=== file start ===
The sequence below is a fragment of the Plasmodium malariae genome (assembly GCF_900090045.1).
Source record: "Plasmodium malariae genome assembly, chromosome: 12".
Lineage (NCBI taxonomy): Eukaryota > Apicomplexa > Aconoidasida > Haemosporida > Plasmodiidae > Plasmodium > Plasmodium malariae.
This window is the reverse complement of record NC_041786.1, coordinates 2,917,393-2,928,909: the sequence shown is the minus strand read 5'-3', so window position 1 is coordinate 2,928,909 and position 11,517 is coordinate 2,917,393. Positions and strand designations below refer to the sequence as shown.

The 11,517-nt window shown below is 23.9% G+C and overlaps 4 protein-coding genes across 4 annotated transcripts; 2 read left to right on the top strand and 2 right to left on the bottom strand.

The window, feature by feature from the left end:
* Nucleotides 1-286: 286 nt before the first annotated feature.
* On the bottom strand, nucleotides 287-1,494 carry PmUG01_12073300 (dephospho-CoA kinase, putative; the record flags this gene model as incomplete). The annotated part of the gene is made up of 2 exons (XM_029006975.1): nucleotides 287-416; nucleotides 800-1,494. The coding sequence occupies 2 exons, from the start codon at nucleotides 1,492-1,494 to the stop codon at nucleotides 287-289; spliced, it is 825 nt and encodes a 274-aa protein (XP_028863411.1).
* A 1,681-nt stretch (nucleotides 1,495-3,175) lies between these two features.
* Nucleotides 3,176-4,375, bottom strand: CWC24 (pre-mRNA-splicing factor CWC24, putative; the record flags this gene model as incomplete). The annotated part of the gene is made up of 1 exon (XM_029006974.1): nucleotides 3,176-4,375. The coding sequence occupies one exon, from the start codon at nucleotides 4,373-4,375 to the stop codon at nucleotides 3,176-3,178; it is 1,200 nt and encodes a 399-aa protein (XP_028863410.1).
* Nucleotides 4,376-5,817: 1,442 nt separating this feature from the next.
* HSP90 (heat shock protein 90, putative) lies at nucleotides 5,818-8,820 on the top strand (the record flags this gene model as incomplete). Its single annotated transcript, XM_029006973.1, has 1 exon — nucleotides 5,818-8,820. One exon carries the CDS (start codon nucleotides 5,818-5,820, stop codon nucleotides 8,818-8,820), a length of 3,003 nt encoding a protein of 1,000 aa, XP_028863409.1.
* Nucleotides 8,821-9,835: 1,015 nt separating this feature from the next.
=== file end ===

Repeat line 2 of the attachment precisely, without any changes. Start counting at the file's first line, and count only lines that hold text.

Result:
Source record: "Plasmodium malariae genome assembly, chromosome: 12".